On October 15, John Warwick Montgomery and Jeffrey Kloha engaged in a debate about the theological implications of the text-critical method known as thoroughgoing eclecticism. However, while Dr. Kloha seems to have intended to describe thoroughgoing eclecticism and explain how it is consistent with conservative Lutheran theology (including the doctrine of inerrancy, which Dr. Kloha specifically affirmed), Dr, Montgomery seems to have approached the debate with the goal of questioning Dr. Kloha’s role as a Lutheran professor, asking, “How realistic is it that someone with his biblical orientation teach future pastors of that church body?”
|Dr. Jeffrey Kloha|
(Concordia Seminary, St. Louis)
Inasmuch as Kloha affirms the doctrine of inerrancy, and is, as far as I can tell, doctrinally a Lutheran’s Lutheran, what is it that caused Montgomery to accuse Kloha of promoting a text-critical approach that is “deadly,” and which poses “great dangers” for the doctrine of scriptural inerrancy”? My impression is that
accusations are completely based on Montgomery’s
misunderstanding of Kloha’s positions, Montgomery's misunderstanding of thoroughgoing eclecticism, and Montgomery's inaccurate ideas about text-critical praxis in
Let’s take a closer look at two of Kloha’s treatments of the New Testament text which
● Kloha rejects the Alexandrian reading of First Corinthians 7:33-34, which, Montgomery states, is “based on the foundational
Furthermore, when one consults these three “foundational
in I Cor. 7:33-34 – as Kloha did in painstaking detail in his dissertation,
reviewing not just one, or four, but eight Greek variant-units within these two
verses – one observes that they disagree with each other in these two verses. Codex B, for example, does not have the words
τα του κοσμου (“of the world”). So which
one of these three disagreeing manuscripts does Montgomery
consider “foundational” in this two-verse passage? And how does he intend, I wonder, to make a
case that its readings are “archetypal” without giving internal evidence a
decisive role in his considerations?
● Kloha advocates a view which, if accepted, would mean that “no pastor should preach I Corinthians 8:6 as if it were the Word of God,” or so
Montgomery claimed. In real life, however, Montgomery
has misquoted and densely misunderstood Kloha’s statement (in his dissertation,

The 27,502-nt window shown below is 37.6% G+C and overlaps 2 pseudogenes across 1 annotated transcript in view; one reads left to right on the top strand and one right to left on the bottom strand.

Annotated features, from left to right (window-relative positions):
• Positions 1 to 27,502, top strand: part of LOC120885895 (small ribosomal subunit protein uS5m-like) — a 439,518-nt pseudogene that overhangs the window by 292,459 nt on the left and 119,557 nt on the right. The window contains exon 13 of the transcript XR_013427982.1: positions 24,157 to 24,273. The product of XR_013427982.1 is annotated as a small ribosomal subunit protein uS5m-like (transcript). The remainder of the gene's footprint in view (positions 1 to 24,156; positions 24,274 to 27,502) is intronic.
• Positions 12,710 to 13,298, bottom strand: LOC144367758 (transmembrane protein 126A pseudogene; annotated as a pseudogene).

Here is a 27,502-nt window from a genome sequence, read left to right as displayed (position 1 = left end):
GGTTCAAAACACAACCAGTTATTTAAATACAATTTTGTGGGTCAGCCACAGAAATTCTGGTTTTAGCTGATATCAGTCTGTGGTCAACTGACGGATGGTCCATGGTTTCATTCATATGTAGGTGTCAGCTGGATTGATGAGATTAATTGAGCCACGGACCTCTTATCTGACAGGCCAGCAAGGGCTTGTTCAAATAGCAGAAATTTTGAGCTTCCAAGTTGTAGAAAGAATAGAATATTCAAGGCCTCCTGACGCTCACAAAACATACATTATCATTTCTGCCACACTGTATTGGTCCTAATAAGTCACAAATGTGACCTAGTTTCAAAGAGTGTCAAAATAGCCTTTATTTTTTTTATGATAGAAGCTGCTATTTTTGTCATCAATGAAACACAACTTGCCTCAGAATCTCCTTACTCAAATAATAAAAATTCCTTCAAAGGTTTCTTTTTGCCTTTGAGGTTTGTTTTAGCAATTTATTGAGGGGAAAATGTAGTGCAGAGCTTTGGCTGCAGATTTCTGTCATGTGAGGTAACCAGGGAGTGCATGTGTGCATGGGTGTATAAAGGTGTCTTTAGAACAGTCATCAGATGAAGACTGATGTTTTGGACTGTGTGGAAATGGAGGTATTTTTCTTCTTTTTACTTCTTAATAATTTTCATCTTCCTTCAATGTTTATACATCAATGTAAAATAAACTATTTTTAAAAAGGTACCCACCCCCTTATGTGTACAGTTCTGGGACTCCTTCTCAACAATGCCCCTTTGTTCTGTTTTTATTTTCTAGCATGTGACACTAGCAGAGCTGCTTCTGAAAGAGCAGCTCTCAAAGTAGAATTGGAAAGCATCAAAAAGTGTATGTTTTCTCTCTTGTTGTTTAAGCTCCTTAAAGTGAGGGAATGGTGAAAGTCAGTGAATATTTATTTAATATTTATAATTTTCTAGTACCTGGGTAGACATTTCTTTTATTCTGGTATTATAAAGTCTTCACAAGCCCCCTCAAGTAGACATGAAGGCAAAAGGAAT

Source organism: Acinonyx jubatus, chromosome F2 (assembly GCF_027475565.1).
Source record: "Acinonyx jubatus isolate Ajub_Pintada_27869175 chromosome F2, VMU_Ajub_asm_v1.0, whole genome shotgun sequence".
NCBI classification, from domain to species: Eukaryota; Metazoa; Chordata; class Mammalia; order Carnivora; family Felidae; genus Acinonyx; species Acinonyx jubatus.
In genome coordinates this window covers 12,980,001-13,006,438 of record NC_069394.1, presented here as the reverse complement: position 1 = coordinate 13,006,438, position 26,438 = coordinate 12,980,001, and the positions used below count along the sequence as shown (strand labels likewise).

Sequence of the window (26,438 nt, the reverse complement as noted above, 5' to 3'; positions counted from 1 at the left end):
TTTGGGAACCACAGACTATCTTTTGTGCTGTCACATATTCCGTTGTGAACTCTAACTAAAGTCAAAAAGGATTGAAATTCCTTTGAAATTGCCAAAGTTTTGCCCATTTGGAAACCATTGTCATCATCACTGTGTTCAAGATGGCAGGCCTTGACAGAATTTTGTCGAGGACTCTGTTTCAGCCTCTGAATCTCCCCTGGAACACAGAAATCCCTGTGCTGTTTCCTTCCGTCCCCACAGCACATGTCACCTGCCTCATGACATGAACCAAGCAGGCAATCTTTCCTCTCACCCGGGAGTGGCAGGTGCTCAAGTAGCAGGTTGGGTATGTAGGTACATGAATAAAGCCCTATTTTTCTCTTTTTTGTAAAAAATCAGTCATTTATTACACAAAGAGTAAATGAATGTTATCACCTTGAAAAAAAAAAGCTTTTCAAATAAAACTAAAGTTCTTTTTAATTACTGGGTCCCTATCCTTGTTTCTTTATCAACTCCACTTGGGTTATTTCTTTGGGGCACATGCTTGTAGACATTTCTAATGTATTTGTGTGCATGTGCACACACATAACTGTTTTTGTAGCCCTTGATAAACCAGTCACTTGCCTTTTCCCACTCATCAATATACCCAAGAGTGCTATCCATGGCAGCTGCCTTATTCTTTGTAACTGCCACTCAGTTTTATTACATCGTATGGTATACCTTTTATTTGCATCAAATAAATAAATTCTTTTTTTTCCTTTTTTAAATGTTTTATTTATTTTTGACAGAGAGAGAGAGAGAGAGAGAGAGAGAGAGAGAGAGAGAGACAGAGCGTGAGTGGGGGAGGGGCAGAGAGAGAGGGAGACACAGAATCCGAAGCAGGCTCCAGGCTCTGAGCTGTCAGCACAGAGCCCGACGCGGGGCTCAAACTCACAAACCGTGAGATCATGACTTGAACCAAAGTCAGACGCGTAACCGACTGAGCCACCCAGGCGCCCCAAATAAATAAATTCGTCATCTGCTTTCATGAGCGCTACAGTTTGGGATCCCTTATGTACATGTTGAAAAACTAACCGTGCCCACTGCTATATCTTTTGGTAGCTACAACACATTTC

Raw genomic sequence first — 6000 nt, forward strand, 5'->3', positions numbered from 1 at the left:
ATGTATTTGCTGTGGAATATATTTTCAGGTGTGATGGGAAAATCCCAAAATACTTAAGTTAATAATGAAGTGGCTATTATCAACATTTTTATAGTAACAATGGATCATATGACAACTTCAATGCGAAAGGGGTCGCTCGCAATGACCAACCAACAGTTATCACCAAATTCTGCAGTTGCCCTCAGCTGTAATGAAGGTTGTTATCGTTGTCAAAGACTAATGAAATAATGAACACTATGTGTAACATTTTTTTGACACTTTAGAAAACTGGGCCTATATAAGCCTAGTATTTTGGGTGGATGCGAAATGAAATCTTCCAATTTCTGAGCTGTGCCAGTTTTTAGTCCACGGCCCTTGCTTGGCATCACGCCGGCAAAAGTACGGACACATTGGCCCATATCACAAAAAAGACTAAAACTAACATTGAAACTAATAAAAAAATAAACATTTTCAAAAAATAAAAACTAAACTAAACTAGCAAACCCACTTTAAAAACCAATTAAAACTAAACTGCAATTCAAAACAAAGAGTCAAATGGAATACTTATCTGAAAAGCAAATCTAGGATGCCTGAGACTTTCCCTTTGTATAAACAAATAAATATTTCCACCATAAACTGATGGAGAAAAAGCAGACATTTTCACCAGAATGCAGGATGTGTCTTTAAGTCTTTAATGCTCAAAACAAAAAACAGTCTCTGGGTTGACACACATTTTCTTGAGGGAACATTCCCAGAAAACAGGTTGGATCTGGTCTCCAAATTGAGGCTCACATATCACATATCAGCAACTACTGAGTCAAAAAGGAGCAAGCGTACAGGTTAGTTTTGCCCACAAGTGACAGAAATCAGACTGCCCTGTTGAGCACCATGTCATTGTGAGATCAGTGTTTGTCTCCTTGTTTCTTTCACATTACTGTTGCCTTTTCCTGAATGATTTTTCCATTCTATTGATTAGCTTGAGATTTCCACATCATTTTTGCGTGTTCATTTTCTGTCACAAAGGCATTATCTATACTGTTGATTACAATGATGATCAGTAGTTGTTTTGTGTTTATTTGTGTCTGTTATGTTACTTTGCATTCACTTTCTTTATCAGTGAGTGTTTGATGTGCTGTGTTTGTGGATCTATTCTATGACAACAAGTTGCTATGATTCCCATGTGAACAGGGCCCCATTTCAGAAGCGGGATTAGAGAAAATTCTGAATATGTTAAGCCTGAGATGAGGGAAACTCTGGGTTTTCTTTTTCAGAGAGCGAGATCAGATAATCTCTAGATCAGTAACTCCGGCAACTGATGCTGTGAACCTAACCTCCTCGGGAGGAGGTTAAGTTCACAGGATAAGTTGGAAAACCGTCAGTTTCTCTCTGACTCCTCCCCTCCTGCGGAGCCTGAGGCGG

Part Two, p. 717), “only after a highly-developed Trinitarian theology took
hold could the addition at 8:6 have been made.”
Montgomery misquoted this
sentence by replacing the word “at” with the word “of.” Compounding his error, he then concluded
(which he would never have done if he had carefully read Kloha’s comments about
I Cor. 8:6 in the section in Part One that focuses upon the passage) that Kloha
meant that I Cor. 8:6 is not an original part of the text.
|Dr. John Warwick Montgomery|
But what about Kloha’s analysis of Luke ? Kloha has offered a text-critical case that the original text of Luke had no proper name after “And said” (Και ειπεν), which would mean, (1) all the known Greek manuscripts of Luke contain a scribal corruption at this point, and (2) it was Elizabeth, rather than Mary, who spoke the Magnificat. Somehow this single variant-unit became the focus of much of the Kloha-Montgomery debate. I intend to take a closer look at that, and at thoroughgoing eclecticism, in my next post.
Nice article, sir. I think we have communicated before. Where else do you write?
Thank you for this!! Excellent comments & helpful references. Looking forward to your thoughts on thoroughgoing eclecticism. Blessings from the God of all grace.
Here is an archived version of the debate: https://www.youtube.com/watch?v=ZqrZ62-jHDo.
So appreciate your evaluation and attention to this debate!
This approach to textual criticism is problematic in that it opens a Pandora's box of possible emendations. What if we didn't have these few ancient Latin mss? Suddenly support for Elizabeth would be restricted to patristic evidence. Are we willing to conclude that a reading current in the 2nd or 3rd century, that has gone completely extinct in every NT ms of every language, could be original? If so, we have several to choose from, such as a nontrinitarian Matthew 28:19.
But where do we stop?
Would you say that thoroughgoing eclecticism is problematic even when practiced with a guideline in place that precludes the adoption of readings that do not have Greek manuscript support?
Yes, I would still say it is problematic; less so, to the degree that such a restriction limits the possibilities. But any approach to textual criticism has its problems. I prefer to take the larger view, and consider how each perspective would approach a problem. Take Luke 1:46 for example. It's impossible to make a informed decision about this variant without taking into account at least two demonstrated tendencies of the early church:
1) Scribes tended to make the implicit or ambiguous explicit by adding names. This is well demonstrated by singular readings, not even taking into account the alleged tendency of Byzantine scribes to do this with divine names. Thus the presence of a name here could well be attributed to this tendency.
2) A veneration of Mary took hold very early on, and this had an effect on the transmission of the text. This can be seen in variants such as those in Matthew 1:25 and Luke 2:22. This veneration could have driven the specific insertion of Mary's name in order to attribute this eloquent magnificat directly to the Theotokos.
These two tendencies work together to make a strong case for the original omission of 'Mary'. At this particular variant, the thoroughgoing eclectics may well have the strongest case, able as they are to seriously consider evidence from outside the Greek corpus.
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